JER realized after his brother’s memoir, Running with Scissors came out, the way people responded to it was the exact opposite of what he feared. He knew his family was crazy and weird, but now people approached him and told him their families’ weirdness. Then he realized that that the feelings he had of being a fake or not fitting in were shared by EVERYONE. Everyone feels alone, and reaching out and connecting is what is important to relieve that loneliness.

One of the common misperceptions about autism is that people with it lack emotion or empathy. Honestly, if you meet Captain Comic even once, you would know that is not true in the slightest. Break past those social expectations that he doesn’t meet, and inside is a very loving guy. So everyone, including people with autism, have the same feelings.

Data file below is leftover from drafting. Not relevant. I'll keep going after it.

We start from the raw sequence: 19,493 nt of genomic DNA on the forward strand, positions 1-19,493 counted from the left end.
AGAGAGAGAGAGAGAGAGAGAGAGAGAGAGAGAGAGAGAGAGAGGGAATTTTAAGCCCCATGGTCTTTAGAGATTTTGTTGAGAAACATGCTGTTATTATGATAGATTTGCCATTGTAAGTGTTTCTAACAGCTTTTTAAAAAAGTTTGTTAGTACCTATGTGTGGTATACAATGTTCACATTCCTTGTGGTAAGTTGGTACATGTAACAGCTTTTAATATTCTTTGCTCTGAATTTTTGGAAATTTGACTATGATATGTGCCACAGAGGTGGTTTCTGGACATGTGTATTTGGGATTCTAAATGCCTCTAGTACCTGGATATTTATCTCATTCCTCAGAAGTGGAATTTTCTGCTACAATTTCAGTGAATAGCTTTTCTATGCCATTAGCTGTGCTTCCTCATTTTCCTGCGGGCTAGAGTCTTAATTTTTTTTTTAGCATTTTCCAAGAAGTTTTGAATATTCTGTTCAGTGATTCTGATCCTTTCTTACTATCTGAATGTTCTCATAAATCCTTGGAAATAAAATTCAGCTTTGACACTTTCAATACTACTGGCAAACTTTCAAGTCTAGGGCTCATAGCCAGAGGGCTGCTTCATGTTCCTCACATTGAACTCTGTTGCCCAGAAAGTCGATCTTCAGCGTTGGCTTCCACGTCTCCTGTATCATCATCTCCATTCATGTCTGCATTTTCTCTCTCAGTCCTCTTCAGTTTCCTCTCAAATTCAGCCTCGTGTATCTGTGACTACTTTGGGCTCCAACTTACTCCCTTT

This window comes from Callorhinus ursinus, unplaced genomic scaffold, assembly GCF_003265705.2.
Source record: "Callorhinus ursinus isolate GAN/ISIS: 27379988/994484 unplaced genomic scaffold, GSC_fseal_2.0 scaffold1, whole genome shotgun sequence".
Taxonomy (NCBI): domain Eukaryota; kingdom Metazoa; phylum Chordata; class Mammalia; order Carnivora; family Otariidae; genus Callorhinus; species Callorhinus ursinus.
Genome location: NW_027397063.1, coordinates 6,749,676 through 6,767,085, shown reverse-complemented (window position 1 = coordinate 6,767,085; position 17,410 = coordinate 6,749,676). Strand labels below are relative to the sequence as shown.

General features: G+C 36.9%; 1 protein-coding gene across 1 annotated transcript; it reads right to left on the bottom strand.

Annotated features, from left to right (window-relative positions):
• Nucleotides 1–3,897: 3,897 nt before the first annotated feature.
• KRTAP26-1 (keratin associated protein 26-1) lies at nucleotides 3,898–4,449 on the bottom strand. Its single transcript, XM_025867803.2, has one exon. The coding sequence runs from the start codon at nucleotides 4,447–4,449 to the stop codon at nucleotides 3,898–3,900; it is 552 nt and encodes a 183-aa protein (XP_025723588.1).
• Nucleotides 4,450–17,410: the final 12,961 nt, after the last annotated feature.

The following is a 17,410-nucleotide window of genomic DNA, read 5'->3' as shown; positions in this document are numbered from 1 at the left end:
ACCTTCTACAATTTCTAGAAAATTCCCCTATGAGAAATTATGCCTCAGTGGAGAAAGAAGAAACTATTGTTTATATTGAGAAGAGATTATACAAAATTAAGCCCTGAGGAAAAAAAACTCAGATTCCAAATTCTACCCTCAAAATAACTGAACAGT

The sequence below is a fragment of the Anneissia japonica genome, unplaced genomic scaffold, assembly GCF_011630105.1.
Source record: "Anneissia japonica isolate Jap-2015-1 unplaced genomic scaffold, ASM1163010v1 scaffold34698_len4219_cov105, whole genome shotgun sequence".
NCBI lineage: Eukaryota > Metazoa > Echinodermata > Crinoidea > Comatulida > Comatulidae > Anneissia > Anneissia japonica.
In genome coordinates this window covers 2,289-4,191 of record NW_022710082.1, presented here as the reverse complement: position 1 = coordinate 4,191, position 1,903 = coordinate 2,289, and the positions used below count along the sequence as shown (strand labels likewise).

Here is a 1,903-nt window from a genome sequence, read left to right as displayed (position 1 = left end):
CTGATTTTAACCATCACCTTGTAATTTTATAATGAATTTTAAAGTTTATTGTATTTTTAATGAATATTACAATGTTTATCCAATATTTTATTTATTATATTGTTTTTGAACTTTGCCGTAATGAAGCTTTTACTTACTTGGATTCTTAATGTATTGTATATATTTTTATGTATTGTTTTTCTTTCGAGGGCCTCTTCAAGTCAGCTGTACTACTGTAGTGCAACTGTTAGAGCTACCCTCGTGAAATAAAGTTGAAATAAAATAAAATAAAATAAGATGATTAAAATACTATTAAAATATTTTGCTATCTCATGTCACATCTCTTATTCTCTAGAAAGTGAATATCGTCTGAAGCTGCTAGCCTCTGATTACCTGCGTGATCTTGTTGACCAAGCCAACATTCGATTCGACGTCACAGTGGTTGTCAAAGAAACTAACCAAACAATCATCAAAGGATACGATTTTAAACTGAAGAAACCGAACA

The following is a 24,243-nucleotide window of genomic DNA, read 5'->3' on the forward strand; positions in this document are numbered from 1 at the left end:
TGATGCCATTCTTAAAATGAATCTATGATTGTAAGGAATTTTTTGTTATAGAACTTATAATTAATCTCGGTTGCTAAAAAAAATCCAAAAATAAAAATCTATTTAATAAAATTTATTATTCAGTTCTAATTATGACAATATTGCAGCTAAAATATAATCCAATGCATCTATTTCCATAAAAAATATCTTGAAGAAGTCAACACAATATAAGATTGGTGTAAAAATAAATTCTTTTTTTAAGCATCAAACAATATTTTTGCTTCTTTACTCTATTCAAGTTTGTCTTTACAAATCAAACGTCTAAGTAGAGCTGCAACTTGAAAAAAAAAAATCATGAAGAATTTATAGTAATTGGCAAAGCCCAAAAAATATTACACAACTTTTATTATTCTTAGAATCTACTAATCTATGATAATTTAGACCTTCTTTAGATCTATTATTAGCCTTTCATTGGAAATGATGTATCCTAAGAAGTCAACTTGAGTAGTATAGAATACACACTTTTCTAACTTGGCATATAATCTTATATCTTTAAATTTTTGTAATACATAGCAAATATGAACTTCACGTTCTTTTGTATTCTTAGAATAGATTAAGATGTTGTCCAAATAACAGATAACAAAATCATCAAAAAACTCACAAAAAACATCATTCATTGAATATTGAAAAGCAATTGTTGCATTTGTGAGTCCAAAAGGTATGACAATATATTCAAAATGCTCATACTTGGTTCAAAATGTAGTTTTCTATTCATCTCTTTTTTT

JER learned how to not make enemies. This is separate from learning how to make friends, and an important survival skill. It largely entails keeping your mouth shut. Don’t make yourself a target. Bullies will leave you alone. “This one is not good to eat” is the message you will give to bullies if you just keep quiet. So act like a possum and do not draw attention to yourself.

Geeks are valuable.

After the lecture, we stood in line to get my copy of Look Me in the Eye signed, and I picked up his new book, Be Different, which is more of a practical guide to autism and Asperger’s. I have read many practical guides in this area, and if I will enjoy one, it will be his. JER’s books are very anecdotal, which is exactly how I think and talk.